Now If you like to drink your coffee black like I usually do, you can stop after adding in the water, but it doesn’t hurt to sweeten it up every once in a while. That’s where the vanilla sweet cream comes in.
This sweetener is really just milk, condensed milk, and vanilla mixed together. In place of the milk, you can use heavy cream for a creamier and thicker drink. You can also use the usual half and half or go into 2% milk or soy milk territory if you want. Like I said, the advantage of making this at home is how you can adjust everything to preference. When I’m feeling like going “healthy” I always use 2% milk since I’ll be adding some sweetened condensed milk in anyway. Obviously, the amount of sweet cream you add into your drink is also up to you. It’s such a perfect pairing with cold brew!
These days, this homemade Cold Brew with Vanilla Sweet Cream is actually my go-to when I want just a touch of sweetness in my coffee. It doesn’t take that long to make, and you can store the cold brew and sweet cream in separate containers in the fridge to drink for the entire week. No more running to a Starbucks and worrying about whether I’m going to get a decent cup or a watered down version. (I mean no disrespect to Starbucks lovers, but this has been my experience!)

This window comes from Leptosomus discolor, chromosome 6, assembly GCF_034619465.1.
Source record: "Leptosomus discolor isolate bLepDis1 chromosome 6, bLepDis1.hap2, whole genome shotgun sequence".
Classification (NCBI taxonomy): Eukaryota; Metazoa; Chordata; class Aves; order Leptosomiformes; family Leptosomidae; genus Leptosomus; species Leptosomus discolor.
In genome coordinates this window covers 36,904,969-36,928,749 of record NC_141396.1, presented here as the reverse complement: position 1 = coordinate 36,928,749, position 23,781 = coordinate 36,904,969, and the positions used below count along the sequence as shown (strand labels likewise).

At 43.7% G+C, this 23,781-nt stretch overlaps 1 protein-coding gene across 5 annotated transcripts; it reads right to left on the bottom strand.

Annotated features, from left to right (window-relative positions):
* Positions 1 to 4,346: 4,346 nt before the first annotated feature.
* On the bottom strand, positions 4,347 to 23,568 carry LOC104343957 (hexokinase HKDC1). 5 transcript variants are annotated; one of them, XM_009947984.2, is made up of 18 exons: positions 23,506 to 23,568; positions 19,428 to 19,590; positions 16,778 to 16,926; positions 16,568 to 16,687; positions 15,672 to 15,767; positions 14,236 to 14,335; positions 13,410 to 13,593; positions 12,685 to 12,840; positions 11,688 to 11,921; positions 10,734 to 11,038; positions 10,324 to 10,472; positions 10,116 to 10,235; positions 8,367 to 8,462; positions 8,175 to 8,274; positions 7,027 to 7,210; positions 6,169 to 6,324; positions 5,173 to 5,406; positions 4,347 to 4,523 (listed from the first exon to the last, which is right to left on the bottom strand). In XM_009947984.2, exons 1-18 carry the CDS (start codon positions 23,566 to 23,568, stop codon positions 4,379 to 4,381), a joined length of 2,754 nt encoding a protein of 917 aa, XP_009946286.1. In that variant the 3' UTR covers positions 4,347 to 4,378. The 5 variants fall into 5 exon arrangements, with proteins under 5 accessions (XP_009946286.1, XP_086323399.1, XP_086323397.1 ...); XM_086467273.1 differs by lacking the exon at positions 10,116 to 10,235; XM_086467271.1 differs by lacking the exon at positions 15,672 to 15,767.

Copycat Starbucks Cold Brew with Vanilla Sweet Cream
For the cold brew
- 1 cup about 75 grams coarse or medium grind coffee
- 4 cups 960 mL room temperature or cold water
For the vanilla sweet cream
- 1 cup 240 mL heavy cream or milk or half-cream (according to your preference)
- 14 ounces one 390-gram can sweetened condensed milk
- 1 Tablespoon good-quality vanilla extract
Make the cold brew
- In a large pitcher, place the coffee beans and pour in the water. Give it a quick stir and cover. Let steep for 12 to 24 hours.
- Once the steeping period is over, use a cheesecloth or a lightly dampened coffee filter set over a mesh strainer to extract the cold brew. Pour the coffee into a new, clean container or pitcher. Refrigerate.
Make the sweet cream
- Whisk together the cream, condensed milk, and vanilla, until thoroughly blended.
Make the drink
- In a tall glass with some ice, portion about 2/3 cup of cold brew extract with 1/3 cup water. (This ratio can be adjusted according to taste.) Pour in the amount of sweet cream you wish to sweeten the drink. Mix well before drinking.
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Hi Clarisse! Thanks for the recipe, I plan on making it myself!
I’m using the Peet’s Coffee Major Dickason’s Blend to make the cold brew. When you wrote that you use, “1 cup medium to coarse grind coffee” did you additionally grind the Peet’s Coffee Blend or just use it straight from the package? Thank you!
Hello there! OMG I LOVE THAT BLEND! Makes darn good cold brew too.
You can use the coffee straight from the package. I remember it being on the medium grind spectrum already. Grinding them more will make them too fine and the resulting coffee might taste more bitter than it should. Ideally, a coarser grind will make the filtering process much much easier, but it doesn’t make too huge a difference in flavor when compared to medium grind, in my experience.